The mean inner potentials of wurtzite GaN nanowires are measured using off-axis electron holography in the transmission electron microscope (TEM). The nanowires have a circular cross-section and are suspended across holes in a holey carbon film, resulting in an accurate knowledge of their thickness profiles and orientations. They are also free of the implantation and damage that is present in mechanically-polished ion-milled TEM specimens. The effect of a thin amorphous coating, which is present on the surfaces of the nanowires, on measurements of their mean inner potential is assessed. A value for the mean inner potential of GaN of (16.7 ± 0.3) V is obtained from these samples.
One of the most widely studied types of magnetic nanostructure is that used in devices based on the giant magnetoresistance (GMR) or tunnel magnetoresistance (TMR) phenomena. In order to understand the behaviour of these materials it is important to be able to follow their magnetisation reversal mechanism, and one of the techniques enabling micromagnetic studies at the sub-micron scale is transmission electron microscopy. Two techniques can be used: Lorentz transmission electron microscopy and off-axis electron holography, both of which allow the magnetic domain structure of a ferromagnetic material to be investigated dynamically in real-time with a resolution of a few nanometres. These techniques have been used in combination with in situ magnetizing experiments, to carry out qualitative and quantitative studies of magnetization reversal in a range of materials including spin-tunnel junctions, patterned thin film elements and magnetic antidot arrays. Quantitative analysis of the Lorentz TEM data has been carried out using the transport of intensity equation (TIE) approach.
Two recent developments related to the application of off-axis electron holography to the characterization of magnetic and electrostatic fields in nanoscale materials and devices are described. The first is based on the design and implementation of a three-contact electrical biasing specimen holder that allows electron holograms to be recorded from samples as they are tilted to angles of up to ±70° with voltages applied to them in situ in the electron microscope. The second relates to the prospect of characterizing magnetic vector fields in materials in three dimensions using electron holography.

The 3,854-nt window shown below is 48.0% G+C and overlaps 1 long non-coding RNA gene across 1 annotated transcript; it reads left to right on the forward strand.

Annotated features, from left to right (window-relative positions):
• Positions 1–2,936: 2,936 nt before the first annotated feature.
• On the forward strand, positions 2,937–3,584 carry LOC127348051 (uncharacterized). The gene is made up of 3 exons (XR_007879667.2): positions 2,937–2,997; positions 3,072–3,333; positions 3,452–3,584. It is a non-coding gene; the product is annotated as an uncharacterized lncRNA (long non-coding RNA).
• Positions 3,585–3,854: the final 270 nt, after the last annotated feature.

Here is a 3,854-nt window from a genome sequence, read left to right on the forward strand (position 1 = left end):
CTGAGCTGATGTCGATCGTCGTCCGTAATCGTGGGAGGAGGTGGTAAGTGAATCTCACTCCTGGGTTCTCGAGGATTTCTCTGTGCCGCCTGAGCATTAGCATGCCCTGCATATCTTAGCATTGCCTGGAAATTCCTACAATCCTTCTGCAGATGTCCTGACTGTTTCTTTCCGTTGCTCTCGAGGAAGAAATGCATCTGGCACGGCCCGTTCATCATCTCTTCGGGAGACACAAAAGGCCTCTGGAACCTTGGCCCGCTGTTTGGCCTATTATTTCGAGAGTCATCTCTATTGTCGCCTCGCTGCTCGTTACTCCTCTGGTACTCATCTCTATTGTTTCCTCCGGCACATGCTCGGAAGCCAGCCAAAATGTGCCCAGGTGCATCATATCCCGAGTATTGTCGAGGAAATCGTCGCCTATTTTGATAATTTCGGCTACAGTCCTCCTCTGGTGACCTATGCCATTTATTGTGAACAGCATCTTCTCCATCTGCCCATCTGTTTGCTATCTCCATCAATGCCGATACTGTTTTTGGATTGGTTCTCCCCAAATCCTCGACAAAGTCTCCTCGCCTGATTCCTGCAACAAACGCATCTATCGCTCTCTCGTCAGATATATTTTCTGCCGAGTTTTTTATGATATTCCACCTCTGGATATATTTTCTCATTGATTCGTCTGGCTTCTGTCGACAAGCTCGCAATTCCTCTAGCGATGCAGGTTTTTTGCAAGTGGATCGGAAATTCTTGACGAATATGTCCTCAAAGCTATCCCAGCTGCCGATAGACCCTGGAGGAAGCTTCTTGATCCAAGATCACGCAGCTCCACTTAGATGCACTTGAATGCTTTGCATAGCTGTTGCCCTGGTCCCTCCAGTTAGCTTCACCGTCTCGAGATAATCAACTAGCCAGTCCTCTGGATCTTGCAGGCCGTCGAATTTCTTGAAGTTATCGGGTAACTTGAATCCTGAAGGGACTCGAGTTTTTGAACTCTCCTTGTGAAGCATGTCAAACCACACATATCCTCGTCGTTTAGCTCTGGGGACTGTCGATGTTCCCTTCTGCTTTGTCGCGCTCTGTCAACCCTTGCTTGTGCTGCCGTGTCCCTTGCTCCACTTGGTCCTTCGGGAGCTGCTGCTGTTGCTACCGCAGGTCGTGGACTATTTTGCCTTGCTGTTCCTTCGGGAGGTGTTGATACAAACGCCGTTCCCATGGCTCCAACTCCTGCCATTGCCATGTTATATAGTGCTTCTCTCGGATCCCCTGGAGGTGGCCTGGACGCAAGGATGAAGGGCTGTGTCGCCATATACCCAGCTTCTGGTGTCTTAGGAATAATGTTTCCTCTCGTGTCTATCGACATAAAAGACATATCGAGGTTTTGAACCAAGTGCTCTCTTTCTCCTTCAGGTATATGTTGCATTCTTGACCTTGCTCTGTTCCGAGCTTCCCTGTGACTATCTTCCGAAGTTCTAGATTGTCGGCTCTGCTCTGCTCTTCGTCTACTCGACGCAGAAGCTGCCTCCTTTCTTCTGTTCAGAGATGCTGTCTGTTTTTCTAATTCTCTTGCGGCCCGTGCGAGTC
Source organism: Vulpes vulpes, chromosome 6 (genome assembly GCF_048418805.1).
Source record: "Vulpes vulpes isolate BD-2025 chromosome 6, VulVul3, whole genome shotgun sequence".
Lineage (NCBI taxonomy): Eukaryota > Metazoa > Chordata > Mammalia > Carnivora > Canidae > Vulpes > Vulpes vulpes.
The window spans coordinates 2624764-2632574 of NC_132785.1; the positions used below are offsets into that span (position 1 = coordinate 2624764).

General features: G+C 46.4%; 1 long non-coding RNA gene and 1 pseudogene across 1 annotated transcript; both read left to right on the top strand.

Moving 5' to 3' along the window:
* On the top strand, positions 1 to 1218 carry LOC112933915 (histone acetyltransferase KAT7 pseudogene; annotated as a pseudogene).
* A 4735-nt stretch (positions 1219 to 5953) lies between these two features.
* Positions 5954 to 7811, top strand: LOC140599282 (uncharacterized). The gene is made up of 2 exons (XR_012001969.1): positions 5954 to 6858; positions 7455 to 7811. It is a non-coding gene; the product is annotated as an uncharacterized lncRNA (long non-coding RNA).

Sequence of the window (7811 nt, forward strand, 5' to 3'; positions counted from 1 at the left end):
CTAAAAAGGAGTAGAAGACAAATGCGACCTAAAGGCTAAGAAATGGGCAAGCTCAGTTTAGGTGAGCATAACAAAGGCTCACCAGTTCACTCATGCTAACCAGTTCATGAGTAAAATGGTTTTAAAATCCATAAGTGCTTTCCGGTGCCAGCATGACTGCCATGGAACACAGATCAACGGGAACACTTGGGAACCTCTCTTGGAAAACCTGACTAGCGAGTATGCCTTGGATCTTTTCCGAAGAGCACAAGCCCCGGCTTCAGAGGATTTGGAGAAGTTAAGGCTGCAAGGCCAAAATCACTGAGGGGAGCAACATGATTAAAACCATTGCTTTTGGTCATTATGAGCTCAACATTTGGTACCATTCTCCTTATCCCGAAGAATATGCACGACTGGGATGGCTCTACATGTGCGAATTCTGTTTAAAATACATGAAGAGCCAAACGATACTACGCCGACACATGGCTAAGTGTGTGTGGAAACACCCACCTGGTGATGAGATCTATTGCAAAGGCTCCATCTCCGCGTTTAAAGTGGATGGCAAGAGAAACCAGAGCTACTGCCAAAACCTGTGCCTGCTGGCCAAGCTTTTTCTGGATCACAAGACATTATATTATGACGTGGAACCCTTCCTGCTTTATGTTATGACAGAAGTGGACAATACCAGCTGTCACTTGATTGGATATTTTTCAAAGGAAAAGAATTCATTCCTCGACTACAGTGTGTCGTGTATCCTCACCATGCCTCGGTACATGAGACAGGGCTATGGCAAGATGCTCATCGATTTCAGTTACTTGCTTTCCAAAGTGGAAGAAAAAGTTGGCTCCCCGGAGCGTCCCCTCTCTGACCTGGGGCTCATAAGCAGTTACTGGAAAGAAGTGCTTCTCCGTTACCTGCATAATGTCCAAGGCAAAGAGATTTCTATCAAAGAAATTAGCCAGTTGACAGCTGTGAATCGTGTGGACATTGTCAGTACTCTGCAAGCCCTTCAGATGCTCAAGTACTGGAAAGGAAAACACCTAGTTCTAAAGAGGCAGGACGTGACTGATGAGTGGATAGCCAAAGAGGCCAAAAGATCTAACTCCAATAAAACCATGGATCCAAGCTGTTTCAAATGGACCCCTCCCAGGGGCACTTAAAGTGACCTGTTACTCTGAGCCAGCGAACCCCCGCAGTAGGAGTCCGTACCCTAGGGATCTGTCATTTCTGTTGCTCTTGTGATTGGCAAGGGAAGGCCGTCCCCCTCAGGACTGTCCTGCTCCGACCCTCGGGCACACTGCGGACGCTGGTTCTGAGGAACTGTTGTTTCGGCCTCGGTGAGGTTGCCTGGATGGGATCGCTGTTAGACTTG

The lichen Trapelia involuta from uraniferous spoil heaps in Cornwall, England, growing directly on the secondary uranium minerals, metazeunerite and metatorbernite, was examined by field-emission scanning electron microscopy and transmission electron microscopy to assess the effect of Trapelia on uranium migration. We observed metazeunerite, sericite and scorodite as well as unidentified Fe-, Pb/As-, Fe/As-, Al/P-, Pb-bearing minerals concentrated in the lichen exciple and medulla. In addition, metazeunerite also occurred in the epithecium. The chemistries, sizes, and occurrences of the above minerals in the lichen suggest that fixation of U as well as Pb, As, Fe, and Al is dependent on lichen physiological processes. We suggest Trapelia accumulates these elements from groundwater and precipitates the above minerals within specific tissues. Our results indicate that some lichens retard uranium migration by accumulating uranium from groundwater and forming uranium-bearing minerals within their tissues.